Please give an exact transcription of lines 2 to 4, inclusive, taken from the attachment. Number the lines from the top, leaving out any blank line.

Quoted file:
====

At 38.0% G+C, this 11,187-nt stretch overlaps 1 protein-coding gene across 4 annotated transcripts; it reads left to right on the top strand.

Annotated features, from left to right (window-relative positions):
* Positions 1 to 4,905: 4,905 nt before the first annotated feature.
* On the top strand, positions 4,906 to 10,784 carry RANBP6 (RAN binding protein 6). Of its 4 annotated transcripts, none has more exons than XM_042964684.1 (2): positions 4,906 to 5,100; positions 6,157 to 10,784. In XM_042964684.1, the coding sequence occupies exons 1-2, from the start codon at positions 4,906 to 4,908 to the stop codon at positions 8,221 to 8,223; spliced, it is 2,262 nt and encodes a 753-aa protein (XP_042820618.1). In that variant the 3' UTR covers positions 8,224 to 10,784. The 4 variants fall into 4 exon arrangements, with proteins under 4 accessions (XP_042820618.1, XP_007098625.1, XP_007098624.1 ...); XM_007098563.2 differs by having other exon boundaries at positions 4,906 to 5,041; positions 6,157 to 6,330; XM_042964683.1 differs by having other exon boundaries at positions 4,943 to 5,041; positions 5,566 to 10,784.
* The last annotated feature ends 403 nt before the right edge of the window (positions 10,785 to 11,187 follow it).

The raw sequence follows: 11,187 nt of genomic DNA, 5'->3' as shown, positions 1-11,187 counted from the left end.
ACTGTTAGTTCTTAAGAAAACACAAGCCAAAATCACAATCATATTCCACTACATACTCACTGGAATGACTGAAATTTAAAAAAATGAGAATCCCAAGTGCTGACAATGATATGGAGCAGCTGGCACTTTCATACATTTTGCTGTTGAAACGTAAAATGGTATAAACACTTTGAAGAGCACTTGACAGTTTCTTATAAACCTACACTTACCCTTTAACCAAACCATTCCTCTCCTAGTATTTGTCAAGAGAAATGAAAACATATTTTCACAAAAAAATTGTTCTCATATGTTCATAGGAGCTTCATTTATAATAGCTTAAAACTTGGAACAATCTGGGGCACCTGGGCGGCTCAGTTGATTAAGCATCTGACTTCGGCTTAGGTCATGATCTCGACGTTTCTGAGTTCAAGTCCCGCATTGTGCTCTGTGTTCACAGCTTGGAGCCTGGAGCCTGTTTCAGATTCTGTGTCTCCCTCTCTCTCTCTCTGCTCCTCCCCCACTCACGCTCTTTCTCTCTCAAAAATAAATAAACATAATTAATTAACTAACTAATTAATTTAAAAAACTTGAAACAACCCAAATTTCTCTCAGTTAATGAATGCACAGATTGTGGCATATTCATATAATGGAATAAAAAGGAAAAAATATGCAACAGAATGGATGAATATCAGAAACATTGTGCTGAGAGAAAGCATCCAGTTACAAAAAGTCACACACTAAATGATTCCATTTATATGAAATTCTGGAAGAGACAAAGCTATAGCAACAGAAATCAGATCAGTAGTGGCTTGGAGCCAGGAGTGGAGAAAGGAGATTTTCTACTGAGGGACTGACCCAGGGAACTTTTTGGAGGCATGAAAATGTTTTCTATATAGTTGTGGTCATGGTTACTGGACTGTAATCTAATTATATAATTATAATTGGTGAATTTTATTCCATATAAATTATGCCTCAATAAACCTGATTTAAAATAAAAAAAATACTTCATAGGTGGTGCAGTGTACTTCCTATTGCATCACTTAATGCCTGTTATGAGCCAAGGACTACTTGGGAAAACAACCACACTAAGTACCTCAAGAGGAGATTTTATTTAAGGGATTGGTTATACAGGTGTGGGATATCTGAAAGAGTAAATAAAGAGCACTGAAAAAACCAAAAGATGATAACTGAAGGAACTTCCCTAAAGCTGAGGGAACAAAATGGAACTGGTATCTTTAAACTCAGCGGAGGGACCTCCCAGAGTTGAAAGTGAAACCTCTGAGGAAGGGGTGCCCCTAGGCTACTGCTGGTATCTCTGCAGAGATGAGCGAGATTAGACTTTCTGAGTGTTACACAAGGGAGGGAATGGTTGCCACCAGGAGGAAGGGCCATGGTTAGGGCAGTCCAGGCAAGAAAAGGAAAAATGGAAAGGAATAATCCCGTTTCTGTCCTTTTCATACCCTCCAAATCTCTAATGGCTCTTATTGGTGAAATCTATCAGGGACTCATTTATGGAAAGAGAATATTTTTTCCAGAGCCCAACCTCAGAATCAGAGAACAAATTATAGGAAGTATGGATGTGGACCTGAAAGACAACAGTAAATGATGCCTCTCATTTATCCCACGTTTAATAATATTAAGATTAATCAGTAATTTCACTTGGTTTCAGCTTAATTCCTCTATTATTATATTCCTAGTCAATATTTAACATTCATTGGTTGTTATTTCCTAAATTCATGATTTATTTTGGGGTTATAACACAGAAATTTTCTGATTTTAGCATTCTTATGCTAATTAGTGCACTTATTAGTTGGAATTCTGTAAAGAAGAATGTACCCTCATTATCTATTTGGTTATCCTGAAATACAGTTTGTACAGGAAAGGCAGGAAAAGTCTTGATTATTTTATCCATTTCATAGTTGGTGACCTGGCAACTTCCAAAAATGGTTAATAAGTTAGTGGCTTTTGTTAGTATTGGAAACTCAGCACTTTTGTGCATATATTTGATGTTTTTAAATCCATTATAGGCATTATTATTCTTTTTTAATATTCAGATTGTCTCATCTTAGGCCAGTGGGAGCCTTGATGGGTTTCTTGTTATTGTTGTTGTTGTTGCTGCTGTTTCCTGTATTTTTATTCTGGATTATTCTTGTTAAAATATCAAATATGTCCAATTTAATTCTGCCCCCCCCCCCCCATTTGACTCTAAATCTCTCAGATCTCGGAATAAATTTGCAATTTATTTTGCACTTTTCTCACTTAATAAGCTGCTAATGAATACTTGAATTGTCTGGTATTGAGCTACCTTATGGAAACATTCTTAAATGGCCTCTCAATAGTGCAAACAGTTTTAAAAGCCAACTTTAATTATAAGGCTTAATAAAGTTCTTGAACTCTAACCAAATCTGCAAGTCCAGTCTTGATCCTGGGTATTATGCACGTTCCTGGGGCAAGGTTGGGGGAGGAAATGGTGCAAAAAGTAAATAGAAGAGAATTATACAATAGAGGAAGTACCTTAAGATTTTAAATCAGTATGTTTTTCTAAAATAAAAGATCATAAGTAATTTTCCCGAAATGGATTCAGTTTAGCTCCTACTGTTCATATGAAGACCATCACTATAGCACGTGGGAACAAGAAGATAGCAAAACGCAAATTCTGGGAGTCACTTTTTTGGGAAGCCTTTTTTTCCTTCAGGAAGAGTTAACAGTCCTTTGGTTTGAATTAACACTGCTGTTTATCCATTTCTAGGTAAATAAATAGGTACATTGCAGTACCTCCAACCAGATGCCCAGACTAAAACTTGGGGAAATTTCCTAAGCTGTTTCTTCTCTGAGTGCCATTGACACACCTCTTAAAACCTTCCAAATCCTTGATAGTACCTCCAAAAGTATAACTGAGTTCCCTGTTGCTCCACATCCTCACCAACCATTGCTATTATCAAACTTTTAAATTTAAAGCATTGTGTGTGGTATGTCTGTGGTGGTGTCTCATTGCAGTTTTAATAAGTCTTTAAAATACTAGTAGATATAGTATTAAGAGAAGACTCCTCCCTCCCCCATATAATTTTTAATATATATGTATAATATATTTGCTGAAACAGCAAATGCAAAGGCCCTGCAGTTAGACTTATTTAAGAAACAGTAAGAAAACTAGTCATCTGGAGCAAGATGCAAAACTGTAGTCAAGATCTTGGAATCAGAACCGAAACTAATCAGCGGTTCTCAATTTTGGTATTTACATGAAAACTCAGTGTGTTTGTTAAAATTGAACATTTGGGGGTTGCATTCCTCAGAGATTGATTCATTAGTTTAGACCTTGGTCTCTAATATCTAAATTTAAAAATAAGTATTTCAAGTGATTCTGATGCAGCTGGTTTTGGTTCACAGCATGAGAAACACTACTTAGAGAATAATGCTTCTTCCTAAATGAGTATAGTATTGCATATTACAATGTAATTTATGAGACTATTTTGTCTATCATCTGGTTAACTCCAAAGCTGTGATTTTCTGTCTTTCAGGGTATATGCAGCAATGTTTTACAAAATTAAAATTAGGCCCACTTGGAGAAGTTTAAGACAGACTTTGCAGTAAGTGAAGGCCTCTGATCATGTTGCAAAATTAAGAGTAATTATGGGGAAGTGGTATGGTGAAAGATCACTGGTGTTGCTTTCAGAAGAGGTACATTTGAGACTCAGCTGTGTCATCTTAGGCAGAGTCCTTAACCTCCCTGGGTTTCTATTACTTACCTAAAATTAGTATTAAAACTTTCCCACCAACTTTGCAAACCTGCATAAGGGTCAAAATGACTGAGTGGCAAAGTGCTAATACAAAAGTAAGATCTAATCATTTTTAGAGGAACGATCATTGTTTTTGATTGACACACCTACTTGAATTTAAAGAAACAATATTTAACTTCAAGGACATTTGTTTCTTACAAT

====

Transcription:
Annotated features, from left to right (window-relative positions):
* Positions 1 to 4,905: 4,905 nt before the first annotated feature.
* On the top strand, positions 4,906 to 10,784 carry RANBP6 (RAN binding protein 6). Of its 4 annotated transcripts, none has more exons than XM_042964684.1 (2): positions 4,906 to 5,100; positions 6,157 to 10,784. In XM_042964684.1, the coding sequence occupies exons 1-2, from the start codon at positions 4,906 to 4,908 to the stop codon at positions 8,221 to 8,223; spliced, it is 2,262 nt and encodes a 753-aa protein (XP_042820618.1). In that variant the 3' UTR covers positions 8,224 to 10,784. The 4 variants fall into 4 exon arrangements, with proteins under 4 accessions (XP_042820618.1, XP_007098625.1, XP_007098624.1 ...); XM_007098563.2 differs by having other exon boundaries at positions 4,906 to 5,041; positions 6,157 to 6,330; XM_042964683.1 differs by having other exon boundaries at positions 4,943 to 5,041; positions 5,566 to 10,784.